Bone volume and interdental space
- Consider available jaw bone volume in transversal (mesio-distal) and vertical dimensions using conventional intraoral radiographs. Sagittal (buccolingual) bone dimension is preferably evaluated with cross-sectional imaging.
- Base treatment options on available bone dimensions.
- Beware of root anatomy of adjacent teeth.
Bone volume/interdental space
Residual bone volume in a single-tooth gap is mainly reflected by the cause of the missing tooth. A preserved gap due to aplasia implies an under-developed alveolar crest, mainly in bucco-lingual dimension, whereas defects after extraction of compromised teeth may involve all bone dimensions. Residual bone volumes in upper lateral incisor and lower central/lateral incisor regions frequently present with transversal dimension of 5-6 mm and sagittal dimension of <4 mm, respectively.
Figure 1: Insufficient sagittal bone dimension in upper lateral incisor region
Figure 2: Reduced interdental space in upper lateral incisor region
In the case of virgin adjacent teeth consider orthodontics, a resin-bonded fixed partial denture, or bone augmentation for subsequent implant placement.
Evaluate residual bone height with sufficient bucco-lingual width above the mental foramen and the lower alveolar nerve prior to implant treatment. A majority of posterior mandibular cases require cross-sectional images. Always secure an apical safety distance between the site preparation and nerve structures.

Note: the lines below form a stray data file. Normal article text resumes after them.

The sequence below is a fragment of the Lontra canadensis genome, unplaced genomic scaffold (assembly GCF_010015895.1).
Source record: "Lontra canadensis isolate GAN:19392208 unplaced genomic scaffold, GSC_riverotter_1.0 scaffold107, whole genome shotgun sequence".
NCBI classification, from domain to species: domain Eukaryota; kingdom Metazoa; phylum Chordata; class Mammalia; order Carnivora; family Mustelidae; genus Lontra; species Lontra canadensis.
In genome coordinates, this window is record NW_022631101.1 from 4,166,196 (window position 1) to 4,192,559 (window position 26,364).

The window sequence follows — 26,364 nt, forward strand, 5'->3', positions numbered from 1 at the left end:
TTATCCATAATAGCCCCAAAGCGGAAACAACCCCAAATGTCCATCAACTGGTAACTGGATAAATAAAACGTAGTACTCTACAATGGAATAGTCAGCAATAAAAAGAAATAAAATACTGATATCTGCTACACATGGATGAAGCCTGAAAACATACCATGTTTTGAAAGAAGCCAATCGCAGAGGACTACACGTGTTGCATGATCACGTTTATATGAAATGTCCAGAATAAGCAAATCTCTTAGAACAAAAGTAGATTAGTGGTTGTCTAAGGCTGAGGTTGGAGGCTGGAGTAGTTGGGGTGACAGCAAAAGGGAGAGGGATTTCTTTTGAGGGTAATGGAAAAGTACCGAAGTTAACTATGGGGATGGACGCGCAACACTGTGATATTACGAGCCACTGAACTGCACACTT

Missing upper bicuspids or molars generally imply downward expansion of the maxillary sinus, which in turn may interfere with conventional implant treatment. The altered anatomy may call for various treatment options such as augmentation procedures or conventional tooth-supported prosthetics.
Beware of apically converging roots of adjacent teeth, which may intervene with implant placement in terms of accidental contact with the periodontal ligament or root cementum. Occasionally the blood vessel entering the apex of a converging root may be cut off during site preparation, resulting in pulp necrosis.
To assess the properly the available bone volume when a single tooth is missing, after the conventional intra-oral radiograph has been examined, cross-sectional imaging may be needed especially in the vicinity of anatomical landmarks such as nerves and vessels.”